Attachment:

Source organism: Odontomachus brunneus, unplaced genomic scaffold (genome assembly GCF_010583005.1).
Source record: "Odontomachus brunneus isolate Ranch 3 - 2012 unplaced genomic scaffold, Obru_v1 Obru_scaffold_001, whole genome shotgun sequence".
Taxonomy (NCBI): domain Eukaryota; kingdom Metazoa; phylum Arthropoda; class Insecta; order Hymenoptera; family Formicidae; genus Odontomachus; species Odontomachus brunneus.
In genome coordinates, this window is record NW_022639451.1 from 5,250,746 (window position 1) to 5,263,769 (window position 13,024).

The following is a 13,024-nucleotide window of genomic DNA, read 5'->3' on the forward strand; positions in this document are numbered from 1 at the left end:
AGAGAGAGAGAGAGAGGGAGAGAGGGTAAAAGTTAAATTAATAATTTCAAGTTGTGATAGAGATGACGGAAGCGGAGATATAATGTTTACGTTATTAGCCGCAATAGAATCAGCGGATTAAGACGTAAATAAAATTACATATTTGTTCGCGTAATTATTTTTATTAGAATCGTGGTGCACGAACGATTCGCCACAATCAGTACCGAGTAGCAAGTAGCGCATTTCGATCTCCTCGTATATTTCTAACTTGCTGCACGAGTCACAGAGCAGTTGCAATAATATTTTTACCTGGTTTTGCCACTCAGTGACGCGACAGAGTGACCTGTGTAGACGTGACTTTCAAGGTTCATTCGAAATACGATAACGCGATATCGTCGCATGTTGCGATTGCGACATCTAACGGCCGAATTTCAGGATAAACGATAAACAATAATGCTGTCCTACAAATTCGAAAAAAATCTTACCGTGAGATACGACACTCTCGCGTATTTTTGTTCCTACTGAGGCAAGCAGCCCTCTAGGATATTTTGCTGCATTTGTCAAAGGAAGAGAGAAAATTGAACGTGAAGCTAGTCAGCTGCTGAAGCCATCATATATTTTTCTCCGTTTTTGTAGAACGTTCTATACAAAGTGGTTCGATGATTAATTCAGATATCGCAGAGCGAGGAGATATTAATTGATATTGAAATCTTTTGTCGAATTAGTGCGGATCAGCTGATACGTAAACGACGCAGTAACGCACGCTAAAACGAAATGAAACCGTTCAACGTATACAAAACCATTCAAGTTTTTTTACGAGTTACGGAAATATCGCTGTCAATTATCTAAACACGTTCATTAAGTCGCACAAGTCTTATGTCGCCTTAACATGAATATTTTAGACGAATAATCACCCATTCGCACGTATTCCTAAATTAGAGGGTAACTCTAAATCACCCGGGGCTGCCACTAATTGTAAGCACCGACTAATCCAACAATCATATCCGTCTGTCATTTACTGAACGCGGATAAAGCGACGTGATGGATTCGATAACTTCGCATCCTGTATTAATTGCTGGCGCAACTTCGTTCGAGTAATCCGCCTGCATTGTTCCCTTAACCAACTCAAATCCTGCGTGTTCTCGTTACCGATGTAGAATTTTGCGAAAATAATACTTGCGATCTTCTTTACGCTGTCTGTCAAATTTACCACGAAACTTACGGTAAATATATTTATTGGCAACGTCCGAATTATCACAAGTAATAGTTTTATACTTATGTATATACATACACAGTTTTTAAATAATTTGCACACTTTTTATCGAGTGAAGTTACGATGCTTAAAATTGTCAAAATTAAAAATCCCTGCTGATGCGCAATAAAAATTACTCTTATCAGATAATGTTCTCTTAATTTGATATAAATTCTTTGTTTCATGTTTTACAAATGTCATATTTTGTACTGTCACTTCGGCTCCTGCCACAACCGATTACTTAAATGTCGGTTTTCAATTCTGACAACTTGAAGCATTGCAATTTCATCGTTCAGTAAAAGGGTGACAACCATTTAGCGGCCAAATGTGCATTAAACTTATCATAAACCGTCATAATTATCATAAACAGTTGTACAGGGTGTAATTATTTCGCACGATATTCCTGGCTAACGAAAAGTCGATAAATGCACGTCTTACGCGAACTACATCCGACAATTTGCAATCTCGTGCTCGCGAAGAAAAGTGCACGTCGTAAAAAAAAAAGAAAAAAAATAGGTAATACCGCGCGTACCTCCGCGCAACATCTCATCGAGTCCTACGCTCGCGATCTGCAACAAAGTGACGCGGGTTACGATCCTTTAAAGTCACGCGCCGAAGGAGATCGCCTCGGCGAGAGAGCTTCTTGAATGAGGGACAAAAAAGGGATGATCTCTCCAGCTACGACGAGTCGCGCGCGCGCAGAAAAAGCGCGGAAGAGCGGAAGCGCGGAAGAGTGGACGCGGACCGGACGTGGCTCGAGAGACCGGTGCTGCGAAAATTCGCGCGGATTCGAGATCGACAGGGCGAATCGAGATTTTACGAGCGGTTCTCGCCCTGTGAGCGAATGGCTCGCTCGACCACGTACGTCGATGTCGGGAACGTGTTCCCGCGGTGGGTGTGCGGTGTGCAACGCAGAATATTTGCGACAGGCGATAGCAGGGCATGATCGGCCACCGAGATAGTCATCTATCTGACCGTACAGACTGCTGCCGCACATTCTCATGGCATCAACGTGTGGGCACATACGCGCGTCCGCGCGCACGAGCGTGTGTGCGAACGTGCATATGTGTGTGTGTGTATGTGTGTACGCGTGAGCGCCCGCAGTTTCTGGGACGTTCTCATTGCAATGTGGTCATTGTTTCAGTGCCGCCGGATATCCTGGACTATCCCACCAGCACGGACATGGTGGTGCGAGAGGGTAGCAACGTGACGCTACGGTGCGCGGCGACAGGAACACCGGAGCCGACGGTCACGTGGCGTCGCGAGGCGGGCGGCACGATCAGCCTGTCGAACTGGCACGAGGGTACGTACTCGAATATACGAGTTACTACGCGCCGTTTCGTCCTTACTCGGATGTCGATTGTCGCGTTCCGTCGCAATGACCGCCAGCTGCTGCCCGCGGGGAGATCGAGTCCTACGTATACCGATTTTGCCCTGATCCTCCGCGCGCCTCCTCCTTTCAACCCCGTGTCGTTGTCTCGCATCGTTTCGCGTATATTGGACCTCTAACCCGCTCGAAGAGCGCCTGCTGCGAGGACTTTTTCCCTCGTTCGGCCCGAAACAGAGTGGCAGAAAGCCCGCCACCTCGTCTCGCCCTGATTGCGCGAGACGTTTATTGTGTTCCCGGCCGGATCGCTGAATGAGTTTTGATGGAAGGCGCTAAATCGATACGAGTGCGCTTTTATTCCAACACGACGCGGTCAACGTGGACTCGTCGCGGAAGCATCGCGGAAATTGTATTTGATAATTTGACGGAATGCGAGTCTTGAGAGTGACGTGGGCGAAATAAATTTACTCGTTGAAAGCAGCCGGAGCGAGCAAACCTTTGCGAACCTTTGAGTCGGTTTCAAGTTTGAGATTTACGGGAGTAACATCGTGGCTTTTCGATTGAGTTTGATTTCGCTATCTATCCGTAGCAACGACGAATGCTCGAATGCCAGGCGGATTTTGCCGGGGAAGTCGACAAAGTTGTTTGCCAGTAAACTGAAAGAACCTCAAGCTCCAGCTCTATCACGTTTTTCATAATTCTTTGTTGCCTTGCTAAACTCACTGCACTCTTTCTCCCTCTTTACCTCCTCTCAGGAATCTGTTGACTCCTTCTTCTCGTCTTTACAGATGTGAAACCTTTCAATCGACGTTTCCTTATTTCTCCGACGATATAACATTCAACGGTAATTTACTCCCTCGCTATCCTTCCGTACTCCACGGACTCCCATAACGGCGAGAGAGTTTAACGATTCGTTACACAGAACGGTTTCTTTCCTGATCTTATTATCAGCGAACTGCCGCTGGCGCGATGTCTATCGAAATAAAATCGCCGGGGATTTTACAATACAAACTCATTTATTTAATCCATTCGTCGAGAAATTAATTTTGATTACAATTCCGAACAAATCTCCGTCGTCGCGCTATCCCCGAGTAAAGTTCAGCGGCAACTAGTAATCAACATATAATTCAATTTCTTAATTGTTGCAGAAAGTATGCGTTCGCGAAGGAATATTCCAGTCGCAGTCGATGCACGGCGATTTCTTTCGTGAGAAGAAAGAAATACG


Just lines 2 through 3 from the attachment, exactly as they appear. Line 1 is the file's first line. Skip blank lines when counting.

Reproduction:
Source record: "Odontomachus brunneus isolate Ranch 3 - 2012 unplaced genomic scaffold, Obru_v1 Obru_scaffold_001, whole genome shotgun sequence".
Taxonomy (NCBI): domain Eukaryota; kingdom Metazoa; phylum Arthropoda; class Insecta; order Hymenoptera; family Formicidae; genus Odontomachus; species Odontomachus brunneus.